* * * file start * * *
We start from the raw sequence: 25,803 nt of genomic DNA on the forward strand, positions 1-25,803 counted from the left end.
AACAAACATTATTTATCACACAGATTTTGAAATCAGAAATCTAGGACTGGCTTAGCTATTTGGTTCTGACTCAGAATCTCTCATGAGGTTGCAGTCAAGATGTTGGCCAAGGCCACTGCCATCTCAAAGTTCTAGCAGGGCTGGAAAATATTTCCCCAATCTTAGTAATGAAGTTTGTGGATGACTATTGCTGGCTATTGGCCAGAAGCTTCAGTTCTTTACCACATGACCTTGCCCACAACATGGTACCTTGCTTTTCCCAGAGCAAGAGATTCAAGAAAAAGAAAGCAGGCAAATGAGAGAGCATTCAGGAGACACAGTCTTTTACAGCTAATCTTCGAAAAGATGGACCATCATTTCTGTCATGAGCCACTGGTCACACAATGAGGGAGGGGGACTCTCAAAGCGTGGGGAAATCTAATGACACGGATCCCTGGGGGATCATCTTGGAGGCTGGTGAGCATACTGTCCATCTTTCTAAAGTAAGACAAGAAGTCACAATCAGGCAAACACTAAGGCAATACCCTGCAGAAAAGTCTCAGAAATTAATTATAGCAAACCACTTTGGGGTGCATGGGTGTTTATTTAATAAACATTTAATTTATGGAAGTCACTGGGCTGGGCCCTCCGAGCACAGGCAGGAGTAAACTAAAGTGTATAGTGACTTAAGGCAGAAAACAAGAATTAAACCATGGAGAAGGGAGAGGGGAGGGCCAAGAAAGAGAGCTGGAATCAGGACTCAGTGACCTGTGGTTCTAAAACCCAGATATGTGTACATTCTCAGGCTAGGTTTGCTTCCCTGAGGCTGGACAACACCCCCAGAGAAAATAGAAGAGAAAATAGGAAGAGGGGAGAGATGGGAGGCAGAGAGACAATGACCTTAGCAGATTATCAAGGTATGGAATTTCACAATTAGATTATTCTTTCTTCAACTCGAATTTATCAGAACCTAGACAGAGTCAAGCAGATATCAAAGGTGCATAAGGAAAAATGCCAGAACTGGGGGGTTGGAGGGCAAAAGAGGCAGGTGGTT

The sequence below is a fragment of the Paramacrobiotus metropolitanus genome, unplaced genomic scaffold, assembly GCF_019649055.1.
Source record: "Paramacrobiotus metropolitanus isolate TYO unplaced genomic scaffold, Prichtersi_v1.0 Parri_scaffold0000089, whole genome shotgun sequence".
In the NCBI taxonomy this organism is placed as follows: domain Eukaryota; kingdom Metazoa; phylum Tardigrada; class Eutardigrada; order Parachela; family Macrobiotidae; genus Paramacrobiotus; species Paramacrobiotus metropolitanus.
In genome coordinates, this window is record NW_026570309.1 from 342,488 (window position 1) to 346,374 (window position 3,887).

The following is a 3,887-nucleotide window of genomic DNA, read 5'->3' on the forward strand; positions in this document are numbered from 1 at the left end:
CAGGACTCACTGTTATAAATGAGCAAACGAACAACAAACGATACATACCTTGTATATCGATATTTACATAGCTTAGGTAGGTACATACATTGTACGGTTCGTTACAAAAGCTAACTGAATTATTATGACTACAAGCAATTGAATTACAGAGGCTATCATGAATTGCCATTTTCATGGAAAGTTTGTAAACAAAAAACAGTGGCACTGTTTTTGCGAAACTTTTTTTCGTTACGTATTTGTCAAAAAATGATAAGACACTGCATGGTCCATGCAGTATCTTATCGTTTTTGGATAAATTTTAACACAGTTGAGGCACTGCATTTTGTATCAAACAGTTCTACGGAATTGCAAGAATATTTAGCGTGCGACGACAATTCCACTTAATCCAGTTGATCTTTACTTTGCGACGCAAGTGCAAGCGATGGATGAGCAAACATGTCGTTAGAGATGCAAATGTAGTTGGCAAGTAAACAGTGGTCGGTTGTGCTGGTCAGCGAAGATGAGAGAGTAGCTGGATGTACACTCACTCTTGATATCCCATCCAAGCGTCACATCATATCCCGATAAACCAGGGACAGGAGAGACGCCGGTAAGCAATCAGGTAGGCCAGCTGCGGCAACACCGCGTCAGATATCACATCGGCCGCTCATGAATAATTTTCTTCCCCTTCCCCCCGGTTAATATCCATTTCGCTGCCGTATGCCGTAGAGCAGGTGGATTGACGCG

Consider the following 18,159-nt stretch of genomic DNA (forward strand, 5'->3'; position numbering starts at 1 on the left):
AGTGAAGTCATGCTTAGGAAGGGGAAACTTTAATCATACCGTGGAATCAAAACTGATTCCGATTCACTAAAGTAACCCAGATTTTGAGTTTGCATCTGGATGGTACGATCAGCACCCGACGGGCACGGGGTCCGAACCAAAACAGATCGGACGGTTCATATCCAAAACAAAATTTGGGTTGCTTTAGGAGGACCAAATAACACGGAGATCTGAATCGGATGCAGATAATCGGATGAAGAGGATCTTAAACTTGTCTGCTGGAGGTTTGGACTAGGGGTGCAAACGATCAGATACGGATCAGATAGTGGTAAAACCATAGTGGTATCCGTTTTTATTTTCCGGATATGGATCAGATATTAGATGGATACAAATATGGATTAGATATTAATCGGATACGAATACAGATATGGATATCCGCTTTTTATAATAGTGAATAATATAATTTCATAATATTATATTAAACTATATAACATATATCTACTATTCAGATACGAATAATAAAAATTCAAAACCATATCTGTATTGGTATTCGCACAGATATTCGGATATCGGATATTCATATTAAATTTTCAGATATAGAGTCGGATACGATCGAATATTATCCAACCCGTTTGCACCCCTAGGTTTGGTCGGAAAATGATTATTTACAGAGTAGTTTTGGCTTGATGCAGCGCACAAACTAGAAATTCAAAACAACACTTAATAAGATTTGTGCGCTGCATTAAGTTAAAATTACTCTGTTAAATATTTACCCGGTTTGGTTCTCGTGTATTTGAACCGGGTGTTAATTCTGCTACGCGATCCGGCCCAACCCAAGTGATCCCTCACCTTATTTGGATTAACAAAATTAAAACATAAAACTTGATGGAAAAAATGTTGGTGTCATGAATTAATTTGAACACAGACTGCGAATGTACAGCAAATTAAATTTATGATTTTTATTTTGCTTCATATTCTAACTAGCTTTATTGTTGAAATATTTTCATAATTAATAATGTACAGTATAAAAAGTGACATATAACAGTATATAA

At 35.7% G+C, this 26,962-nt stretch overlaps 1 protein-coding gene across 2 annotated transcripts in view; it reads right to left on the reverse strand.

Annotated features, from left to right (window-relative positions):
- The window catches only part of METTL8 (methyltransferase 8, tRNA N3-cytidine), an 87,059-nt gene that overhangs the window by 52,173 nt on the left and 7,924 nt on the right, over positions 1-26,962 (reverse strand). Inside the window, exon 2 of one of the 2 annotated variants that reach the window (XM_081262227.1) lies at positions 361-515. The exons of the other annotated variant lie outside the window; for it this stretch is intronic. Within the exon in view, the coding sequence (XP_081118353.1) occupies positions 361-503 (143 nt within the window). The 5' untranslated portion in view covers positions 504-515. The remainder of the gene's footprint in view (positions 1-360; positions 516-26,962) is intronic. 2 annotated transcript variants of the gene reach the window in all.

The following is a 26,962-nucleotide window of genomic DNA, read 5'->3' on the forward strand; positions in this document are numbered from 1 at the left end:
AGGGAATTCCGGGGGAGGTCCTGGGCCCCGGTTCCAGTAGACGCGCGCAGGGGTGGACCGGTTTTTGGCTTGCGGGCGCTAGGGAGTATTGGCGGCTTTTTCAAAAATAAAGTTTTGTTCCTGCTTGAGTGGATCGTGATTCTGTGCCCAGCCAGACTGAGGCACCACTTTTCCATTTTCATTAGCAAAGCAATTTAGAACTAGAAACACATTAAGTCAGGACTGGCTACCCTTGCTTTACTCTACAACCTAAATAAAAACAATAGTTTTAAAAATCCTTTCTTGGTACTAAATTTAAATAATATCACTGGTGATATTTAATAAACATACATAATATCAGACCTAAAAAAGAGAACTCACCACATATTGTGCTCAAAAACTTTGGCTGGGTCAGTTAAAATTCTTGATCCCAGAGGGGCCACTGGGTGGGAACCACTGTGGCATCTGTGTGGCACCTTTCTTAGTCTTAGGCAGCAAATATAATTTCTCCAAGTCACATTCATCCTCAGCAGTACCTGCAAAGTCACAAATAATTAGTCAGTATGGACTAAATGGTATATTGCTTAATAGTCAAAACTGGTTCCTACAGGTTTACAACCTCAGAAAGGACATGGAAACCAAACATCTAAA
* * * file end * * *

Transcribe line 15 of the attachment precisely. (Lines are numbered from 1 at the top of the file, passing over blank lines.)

AGGGAATTCCGGGGGAGGTCCTGGGCCCCGGTTCCAGTAGACGCGCGCAGGGGTGGACCGGTTTTTGGCTTGCGGGCGCTAGGGAGTATTGGCGGCTTTTTCAAAAATAAAGTTTTGTTCCTGCTTGAGTGGATCGTGATTCTGTGCCCAGCCAGACTGAGGCACCACTTTTCCATTTTCATTAGCAAAGCAATTTAGAACTAGAAACACATTAAGTCAGGACTGGCTACCCTTGCTTTACTCTACAACCTAAATAAAAACAATAGTTTTAAAAATCCTTTCTTGGTACTAAATTTAAATAATATCACTGGTGATATTTAATAAACATACATAATATCAGACCTAAAAAAGAGAACTCACCACATATTGTGCTCAAAAACTTTGGCTGGGTCAGTTAAAATTCTTGATCCCAGAGGGGCCACTGGGTGGGAACCACTGTGGCATCTGTGTGGCACCTTTCTTAGTCTTAGGCAGCAAATATAATTTCTCCAAGTCACATTCATCCTCAGCAGTACCTGCAAAGTCACAAATAATTAGTCAGTATGGACTAAATGGTATATTGCTTAATAGTCAAAACTGGTTCCTACAGGTTTACAACCTCAGAAAGGACATGGAAACCAAACATCTAAA